Ocean Properties expected to buy The Balsams in 2 or 3 months
June 23, 2011DIXVILLE — Ocean Properties Ltd. of Portsmouth and Balville, LLC, are now expected to buy The Balsams Grand Resort later this summer, explained Tillotson Corp. president Tom Deans of North Conway in a Friday morning telephone conversation.
August is the earliest that this transaction is likely to take place but the closing could be pushed into September, Deans said.
"We want to make the transition as smooth as possible for employees," he said. The Balsam's general manager Jeff McIver is committed to operating the hotel in the coming weeks.
Anne Edwards, Director of the state Division of Charitable Trusts of the Attorney General's Office, has concluded in a letter dated June 17 that three amendments made to the original Purchase and Sale Agreement that Ocean Properties, Balville, and the Tillotson Corporation signed this spring and approved by Edwards on May 6 are in the best interests of the North Country and will serve to further Neil Tillotson's desire to have the Grand Hotel and its surrounding property continue to be a regional economic driver.
The Tillotson Corp. is wholly owned by the Neil Tillotson Trust which is in the process of winding up its existence and distributing all of its assets to charitable entities as directed by the terms of the late Mr. Tillotson's will and trust documents.
Edwards points out in her two-page ruling, dated June 17, that "the AG's Office is well aware that, over the years, the marketing of the Balsams Hotel has been a challenge for the Trust. Mr. Tillotson's dual interest in having the Balsams Hotel operate as a hotel that employs local people and also serves to maintain the special character of the North Country has been difficult to honor given the significant capital investment needed for the hotel, the downturn in the economy, and the lengthy travel distance from urban centers."
Edwards also notes that the hotel has been operating at a loss, requiring the Tillotson Corp. to provide sufficient monies to cover the shortfall.
"As the Corporation's assets are part of the Trust, it is especially important to sell the property in order to end these ongoing losses as soon as practicable to preserve the Trust's assets so they may be used for the charitable purposes intended by Mr. Tillotson," she writes in her June 17 letter.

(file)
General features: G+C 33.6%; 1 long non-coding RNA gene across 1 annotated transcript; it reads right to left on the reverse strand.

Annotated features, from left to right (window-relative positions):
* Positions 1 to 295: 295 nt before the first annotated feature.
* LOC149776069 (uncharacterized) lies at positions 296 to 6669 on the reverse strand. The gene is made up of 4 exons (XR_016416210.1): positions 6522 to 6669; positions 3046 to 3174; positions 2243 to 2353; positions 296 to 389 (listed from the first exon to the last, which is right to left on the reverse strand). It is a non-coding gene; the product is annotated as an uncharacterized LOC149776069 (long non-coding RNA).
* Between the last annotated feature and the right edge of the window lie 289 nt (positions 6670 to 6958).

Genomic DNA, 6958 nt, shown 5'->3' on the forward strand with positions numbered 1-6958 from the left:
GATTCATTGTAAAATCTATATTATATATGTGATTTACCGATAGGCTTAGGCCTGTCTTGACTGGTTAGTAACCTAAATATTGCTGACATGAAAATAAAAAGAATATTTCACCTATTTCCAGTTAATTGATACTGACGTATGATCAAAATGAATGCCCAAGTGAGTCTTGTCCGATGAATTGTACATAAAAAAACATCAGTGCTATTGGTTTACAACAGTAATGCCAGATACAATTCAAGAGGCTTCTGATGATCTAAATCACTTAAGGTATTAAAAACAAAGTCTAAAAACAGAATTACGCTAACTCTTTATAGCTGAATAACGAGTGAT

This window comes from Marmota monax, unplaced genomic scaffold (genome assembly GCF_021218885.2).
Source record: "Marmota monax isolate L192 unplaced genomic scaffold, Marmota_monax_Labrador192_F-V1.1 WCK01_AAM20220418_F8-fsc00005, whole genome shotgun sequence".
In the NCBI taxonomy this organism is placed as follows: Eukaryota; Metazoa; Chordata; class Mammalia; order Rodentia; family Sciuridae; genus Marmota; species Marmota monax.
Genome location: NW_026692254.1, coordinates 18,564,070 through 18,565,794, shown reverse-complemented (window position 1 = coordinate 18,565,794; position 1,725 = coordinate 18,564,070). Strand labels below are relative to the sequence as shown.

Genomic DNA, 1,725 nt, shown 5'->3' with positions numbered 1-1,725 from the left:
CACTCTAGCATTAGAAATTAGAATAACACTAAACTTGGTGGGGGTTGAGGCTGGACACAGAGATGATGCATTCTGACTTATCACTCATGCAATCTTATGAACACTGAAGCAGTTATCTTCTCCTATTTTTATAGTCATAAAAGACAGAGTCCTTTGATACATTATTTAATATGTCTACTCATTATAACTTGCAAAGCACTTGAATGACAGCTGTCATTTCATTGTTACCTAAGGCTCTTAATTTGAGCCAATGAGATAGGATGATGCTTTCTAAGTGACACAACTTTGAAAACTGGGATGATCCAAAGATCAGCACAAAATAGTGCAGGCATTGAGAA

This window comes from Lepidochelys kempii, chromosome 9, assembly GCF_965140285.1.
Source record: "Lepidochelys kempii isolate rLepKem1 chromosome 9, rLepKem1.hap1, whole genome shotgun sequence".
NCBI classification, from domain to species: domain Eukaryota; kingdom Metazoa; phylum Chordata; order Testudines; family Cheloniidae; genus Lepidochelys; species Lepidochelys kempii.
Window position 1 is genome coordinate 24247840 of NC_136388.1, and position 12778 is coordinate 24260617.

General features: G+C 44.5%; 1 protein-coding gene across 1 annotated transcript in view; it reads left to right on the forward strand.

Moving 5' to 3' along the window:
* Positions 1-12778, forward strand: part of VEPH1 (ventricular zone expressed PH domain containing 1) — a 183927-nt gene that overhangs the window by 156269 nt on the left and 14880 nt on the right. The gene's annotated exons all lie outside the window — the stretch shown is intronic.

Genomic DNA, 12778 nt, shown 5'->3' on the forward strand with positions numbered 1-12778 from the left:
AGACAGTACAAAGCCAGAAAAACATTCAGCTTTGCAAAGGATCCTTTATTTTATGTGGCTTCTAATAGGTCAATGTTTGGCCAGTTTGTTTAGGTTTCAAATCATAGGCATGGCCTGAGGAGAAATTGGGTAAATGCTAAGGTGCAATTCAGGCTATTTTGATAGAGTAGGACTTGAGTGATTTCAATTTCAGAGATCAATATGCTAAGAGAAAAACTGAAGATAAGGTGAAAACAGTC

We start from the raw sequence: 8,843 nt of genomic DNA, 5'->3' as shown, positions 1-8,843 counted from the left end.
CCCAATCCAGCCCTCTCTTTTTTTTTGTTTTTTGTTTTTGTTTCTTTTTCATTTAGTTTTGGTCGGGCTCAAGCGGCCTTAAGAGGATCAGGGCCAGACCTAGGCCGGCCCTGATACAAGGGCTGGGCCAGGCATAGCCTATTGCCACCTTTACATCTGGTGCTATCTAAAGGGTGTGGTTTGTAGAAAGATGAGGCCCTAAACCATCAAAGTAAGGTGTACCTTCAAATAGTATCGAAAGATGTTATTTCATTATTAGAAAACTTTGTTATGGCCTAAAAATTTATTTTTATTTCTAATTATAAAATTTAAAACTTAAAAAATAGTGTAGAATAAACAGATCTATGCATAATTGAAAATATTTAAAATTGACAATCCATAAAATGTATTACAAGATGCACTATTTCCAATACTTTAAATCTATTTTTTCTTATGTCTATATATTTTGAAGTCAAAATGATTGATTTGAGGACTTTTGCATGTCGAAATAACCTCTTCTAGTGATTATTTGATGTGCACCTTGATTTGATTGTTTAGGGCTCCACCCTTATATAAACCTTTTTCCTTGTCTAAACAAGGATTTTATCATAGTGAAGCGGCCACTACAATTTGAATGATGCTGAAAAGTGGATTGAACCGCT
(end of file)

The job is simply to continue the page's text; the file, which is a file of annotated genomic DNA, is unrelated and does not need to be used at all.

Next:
Edwards refers to meetings with Deans and lawyers representing the Tillotson Corp. and the late Mr. Tillotson earlier last week, as well as the study and consideration of information and materials provided by one of Mr. Tillotson's sons, Rick Tillotson of Colebrook. One or more other offers to buy the hotel and its properties were apparently on the table.
Edwards notes that she questioned Deans and the Corp.'s lawyers and consulted with others in the AG's Office but that these queries did not result in her changing her mind that Ocean properties, a New Hampshire-based company that owns and operates high-end hotels and resorts and has made a commitment to own and operate The Balsams, has come up with the best offer to purchase the property. Deans described the three amendments as representing "slight changes," but at this point neither the Purchase and Sale Agreement nor its amendments are public documents. The agreed-upon purchase price is not known.
When Deans was asked what would prevent Ocean Properties from "flipping" The Balsams and its surrounding acreage, he replied that New Market Tax Credits Program (NMTC Program) would be used by Ocean in the financing package and that this it takes seven years to realize that mechanism's benefits.
The P & S Agreement also includes a claw-back provision, designed to prevent Ocean from flipping the property.
Deans said that the trustees who worked hard to make these hard decisions remain convinced that Ocean Properties has both the hotel management expertise and the financial resources to make The Balsams a profitable venture so that the hotel and resort can continue to provide good-quality employment to area residents.
In addition, Deans points out, conservation restrictions will be placed on approximately 4,190 acres of the 7,700-acre property, which is more than half the total acreage. Then, within two years of closing, Ocean Properties will add 500 acres to the restricted area, bringing the total restricted property to 4,690 acres. At that point, only 3,010 acres would remain unprotected by a conservation easement prohibiting development.
The easements will be written to allow traditional uses: timber-harvesting and recreational uses, such as cross-country skiing, walking, hunting, fishing, and snowmobiling.
Ocean has done an extraordinarily thorough due diligence, Deans explained. The company has been given four extensions at its request.
In the end, however, the Tillotson Corp. and Ocean decided not to exclude several landfills from the sale by creating four subdivisions. Ocean will assume whatever liability might arise, so the Coös County Planning Board for the Unincorporated Places will not be asked to approve three subdivisions. The potential problem with that scenario is that the Tillotson Corp., after it had given all its assets to charity, would not have funds on hand to pay for a cleanup, if needed. The county commissioners apparently would likely have had to require that either a bond be maintained or an escrow account be established.
The Tillotson Corp. will, however, go ahead and ask the Planning Board to exclude two potential wind farm sites as well as the house and a five-acre parcel owned by Tom Tillotson, a Dixville resident who with his wife also maintains a residence in Boston, Mass.
The Planning Board is scheduled to meet on Tuesday, July 5, tentatively at 5:30 p.m. in the state Fish and Game Building on Rte. 3, north of Lancaster.